Ohka Rains On Zambrano's Parade
Raindrops and Runs at RFK
Who was the biggest loser following the Nationals 5-3 win over the once again moribund New York Mets? Victor Zambrano? Manny Aybar? No. The Grounds Crew. Following the umpire's second halt in play due to the weather conditions, the RFK grounds crew, too few in numbers and too inexperienced for nights like this, took almost 30 minutes to get the infield covered with the tarp. By then it was too late, and any hope for continuing the game was gone.
That said, the Nationals went into Saturday night's game trying to address three glaring problems: centerfield, shortstop and Tomo Ohka. This night, the Nats went three for three in the problem solving boxscore.
The Church bells are ringing again at RFK Stadium. Ryan Church, the on-again, off-again, on-again centerfielder, singled and homered to bring his average within striking distance of the Mendoza line. Church has the potential to make this good team very good; he must only gain confidence and playing time to do so. Termel Sledge his better right now, but Church could be soooo good given time and patience.
Christian Guzman got his sixth hit of the homestand, raising his average from .165 to .209 [raising is a relative term]. By the end of May, we will all have forgotten the offensive and defensive lapses that have plagued the former allstar this season. Yeah right. It is surprising that D.C. is such a Democratic city because it has a memory like an elephant. We'll forgive. We won't forget.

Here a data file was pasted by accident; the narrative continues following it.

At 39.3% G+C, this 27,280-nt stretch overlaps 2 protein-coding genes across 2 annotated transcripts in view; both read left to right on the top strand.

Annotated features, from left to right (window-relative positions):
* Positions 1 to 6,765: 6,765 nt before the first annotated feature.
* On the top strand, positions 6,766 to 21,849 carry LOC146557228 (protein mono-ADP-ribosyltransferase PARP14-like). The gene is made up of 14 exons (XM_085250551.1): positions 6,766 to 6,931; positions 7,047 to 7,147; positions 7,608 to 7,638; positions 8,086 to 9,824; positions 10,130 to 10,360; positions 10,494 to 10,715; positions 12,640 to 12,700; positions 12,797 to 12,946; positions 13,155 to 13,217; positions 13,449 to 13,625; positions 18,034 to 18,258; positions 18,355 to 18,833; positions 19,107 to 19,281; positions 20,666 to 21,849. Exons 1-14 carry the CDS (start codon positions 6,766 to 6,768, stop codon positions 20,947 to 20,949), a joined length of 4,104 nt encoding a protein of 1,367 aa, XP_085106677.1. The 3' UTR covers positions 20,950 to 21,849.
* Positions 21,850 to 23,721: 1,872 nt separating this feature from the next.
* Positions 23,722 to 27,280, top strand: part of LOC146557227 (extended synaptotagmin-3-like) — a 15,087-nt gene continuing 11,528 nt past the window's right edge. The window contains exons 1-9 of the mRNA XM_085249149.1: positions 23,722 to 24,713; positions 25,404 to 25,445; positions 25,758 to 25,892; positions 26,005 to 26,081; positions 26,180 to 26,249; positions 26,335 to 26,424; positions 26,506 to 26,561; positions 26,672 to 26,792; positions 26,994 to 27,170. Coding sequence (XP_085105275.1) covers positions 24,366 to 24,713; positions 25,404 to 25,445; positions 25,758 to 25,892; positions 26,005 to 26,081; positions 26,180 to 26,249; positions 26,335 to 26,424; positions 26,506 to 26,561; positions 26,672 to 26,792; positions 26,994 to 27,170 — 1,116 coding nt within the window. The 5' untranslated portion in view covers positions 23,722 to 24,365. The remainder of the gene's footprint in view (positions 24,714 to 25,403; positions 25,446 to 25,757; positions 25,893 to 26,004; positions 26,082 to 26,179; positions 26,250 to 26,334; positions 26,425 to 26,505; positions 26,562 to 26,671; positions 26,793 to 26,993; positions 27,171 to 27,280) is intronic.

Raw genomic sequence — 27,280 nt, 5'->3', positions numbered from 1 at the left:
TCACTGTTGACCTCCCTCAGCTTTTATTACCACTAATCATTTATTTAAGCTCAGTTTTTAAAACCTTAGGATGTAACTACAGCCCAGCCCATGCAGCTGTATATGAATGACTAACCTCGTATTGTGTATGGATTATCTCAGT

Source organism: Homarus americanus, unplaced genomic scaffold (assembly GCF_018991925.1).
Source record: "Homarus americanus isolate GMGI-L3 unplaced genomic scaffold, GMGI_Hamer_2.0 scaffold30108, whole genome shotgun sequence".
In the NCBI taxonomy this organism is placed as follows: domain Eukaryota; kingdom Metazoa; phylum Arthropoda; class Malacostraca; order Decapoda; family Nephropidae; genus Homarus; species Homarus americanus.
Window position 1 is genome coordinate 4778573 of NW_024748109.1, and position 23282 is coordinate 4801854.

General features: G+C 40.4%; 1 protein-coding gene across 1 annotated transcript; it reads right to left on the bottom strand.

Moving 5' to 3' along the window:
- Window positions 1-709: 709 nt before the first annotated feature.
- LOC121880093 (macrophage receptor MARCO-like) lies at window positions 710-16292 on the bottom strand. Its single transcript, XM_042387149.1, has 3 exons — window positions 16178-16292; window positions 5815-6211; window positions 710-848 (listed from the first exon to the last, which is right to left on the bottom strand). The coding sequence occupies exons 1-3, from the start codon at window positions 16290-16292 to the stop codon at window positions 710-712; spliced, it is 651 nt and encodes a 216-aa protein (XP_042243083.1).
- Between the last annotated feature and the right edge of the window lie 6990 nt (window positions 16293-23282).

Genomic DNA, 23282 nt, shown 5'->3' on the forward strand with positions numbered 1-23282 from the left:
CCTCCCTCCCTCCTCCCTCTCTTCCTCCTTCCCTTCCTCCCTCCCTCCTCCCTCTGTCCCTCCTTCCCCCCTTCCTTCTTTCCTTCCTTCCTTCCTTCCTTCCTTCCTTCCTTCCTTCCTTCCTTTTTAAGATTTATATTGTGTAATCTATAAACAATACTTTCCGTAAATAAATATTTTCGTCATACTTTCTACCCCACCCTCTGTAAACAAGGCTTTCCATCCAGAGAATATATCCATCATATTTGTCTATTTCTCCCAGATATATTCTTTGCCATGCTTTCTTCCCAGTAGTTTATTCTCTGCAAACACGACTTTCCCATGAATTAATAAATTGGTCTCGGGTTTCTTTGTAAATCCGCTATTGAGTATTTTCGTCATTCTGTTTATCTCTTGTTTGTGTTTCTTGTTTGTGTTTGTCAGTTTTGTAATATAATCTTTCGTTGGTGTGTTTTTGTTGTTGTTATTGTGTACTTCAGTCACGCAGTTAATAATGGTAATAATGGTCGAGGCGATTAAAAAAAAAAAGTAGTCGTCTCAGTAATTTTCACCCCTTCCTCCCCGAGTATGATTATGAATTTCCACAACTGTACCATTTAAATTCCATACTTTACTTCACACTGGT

The third member of the terrific troika was starting pitcher Tomo Ohka. Said manager Frank Robinson after his last poor outing against the Mets last weekend, "There's something wrong. I'm telling you, I've seen him for what, three or four years now, and this isn't him. His velocity is off by three or four miles per hour, and that's the difference between success and disaster in this league." Ohka worked with pitching coach Randy St. Clair in the bullpen this week, and both indicated that they found the problem with his mechanics and corrected them.
Ohka pitched brilliantly. In six innings, he have up two hits and only one walk while striking out three. His ERA is now a respectable 4.50, and that is with only one good start under his belt.
Ohka is only 29 years old, and has pitched fairly well since coming to America in 1999. He isn't a power pitcher, and needs good location to succeed. He succeeded tonight. In his two complete years as a starter, he produced very good numbers. Below is an average of those years, 2002 and 2003 with Montreal:
Games: 33 ~ Innings: 195 ~ Record: 12-10 ~ ERA: 3.67 ~ Strikeouts: 118 ~ Walks: 45
What an impressive accomplishment this would be for Ohka and the Nationals as the fourth or fifth starter in the rotation this year. His strikeout to walk ratio was better than 2:1, superb for even the most dominating pitchers. How many better rotations are there in the league than John Patterson ~ Livan Hernandez ~ Tony Armas Jr. ~ Esteban Loaiza & Tomo Ohka. Zach Day, who has such an enormous upside, could be used as trade material to obtain a good centerfielder if Ryan Church and/or Termel Sledge just don't pan out.
The Nationals got 10 hits tonight, with Ryan Church and Vinny Castilla each getting two ... I'm beginning to see a streaky side of Brad Wilkerson, he'll crush the ball for four games and then do little for the next four ... Nick Johnson hit his second homer of the year; I think he'll get to 25 after all ... The Nats have a Jekyl and Hyde Lineup: The first five batters: ~ .323/.291/.314/.303/.347 and the last three: .190/.214/.209 ... The Nationals are 13th in the National League in fielding, this from a team that manager Frank Robinson said was the "Best defensive team I have ever managed." Yeah right ... The Nats are on national TV for the first time this year tomorrow night [I don't consider TBS national, just cable].
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